Sunday, February 12, 2012
6:41 AM | Edit Post
On the fourth of February, I decided it was time to defy the cold early morning temperatures and get in the first truly long ride of 2012. My plan was to ride from my home in San Diego to Oceanside, and from there follow the RAAM route approximately 80 miles to Borrego Springs before turning south along the Peninsular Range to Santa Ysabel before turning back home along the familiar route of Highway 67. I intended it to be a moderately difficult ride over the hills with the main emphasis of familiarizing myself with the race course in preparation for riding it in June. All told, it would be about 200 miles.
Things did not go according to plan. I would characterize the ride as one in which I got none of what I wanted, more than I bargained for, and consequently exactly what I needed. Along the way there were discoveries made, musical interludes with homeless guitarists, encounters with law enforcement and conversations with my bike.
The ride started out well enough. I slept on the futon in my office the night before so I wouldn't disturb Carrie when I woke at 1 AM. By two, I was out the door. The weather report indicated 49-degrees. I'd ridden in those temperatures and felt prepared for them.
Fun geography fact-- La Jolla is predominately a valley. A cold, foggy valley. I believe the valley itself to be rather cool in its own right, but the kicker is that someone filled it with cold air.
So I started to get frostbite on my fingers. I barely got past the UCSD campus before I had to stop to warm myself up. I recovered sensation and got another two miles before having to stop again. Through this process, I discovered that there's a lot of wildlife along the San Diego roadways at 3 AM. If you think you're chasing a cat along a bike path and it suddenly turns to stand and fight, odds are it's a skunk. Nevertheless, I dodged said varmints and pressed on up the road.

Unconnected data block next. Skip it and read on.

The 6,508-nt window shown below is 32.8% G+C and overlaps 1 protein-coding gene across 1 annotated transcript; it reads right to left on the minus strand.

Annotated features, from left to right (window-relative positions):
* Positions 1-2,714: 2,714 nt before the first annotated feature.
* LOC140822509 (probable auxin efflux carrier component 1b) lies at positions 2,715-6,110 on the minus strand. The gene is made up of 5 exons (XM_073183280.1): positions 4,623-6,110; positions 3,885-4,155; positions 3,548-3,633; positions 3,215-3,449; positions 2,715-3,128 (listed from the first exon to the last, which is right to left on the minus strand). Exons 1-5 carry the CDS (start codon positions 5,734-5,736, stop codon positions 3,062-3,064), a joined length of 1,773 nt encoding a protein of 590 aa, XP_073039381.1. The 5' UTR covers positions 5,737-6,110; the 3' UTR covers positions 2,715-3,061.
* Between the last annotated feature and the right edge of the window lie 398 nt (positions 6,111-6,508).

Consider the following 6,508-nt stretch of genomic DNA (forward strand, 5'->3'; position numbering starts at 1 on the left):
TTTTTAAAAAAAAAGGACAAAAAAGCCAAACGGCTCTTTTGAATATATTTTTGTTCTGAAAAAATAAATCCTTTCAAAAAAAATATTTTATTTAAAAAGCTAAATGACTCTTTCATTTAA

Fun fact about bike lights-- I used a Light Motion Urban 500 bike light. At maximum output it produces 500 lumens and it is phenomenal... ly short on battery life. 4:30 AM. It died on me about five miles short of Oceanside. I stopped at a local quickie mart, bought a cup of shock coffee and a ham and cheese hot pocket. Not exactly healthy cyclist food, but I figured I'd burned more calories trying to stay warm and I wanted a hot ham and cheese hot pocket, so don't judge me. After scarfing said nourishment and having a conversation with the attendant and a local homeless guitarist, I felt the need to BM.
There are no lids on public toilets.
A recent NPR story reported that flushing a toilet without the lid down throws all kinds of germs into the air that can spread diarrhea.
Water conservation researchers indicate that flushing toilets is one of our biggest wastes of water. It makes a highly inefficient use of clean water in relation to the amount of waste that's disposed.
We invented the flushing toilet about, what, 200* years ago?
Given that we've invented laser-based weapons, nuclear power, 3-D printed bikes and plasma-burst space travel, you'd think we'd have figured out the three sea shells by now. iToilet, anyone?
And that's how the things that go through my head while riding a bike get into my head in the first place.
* 300, actually
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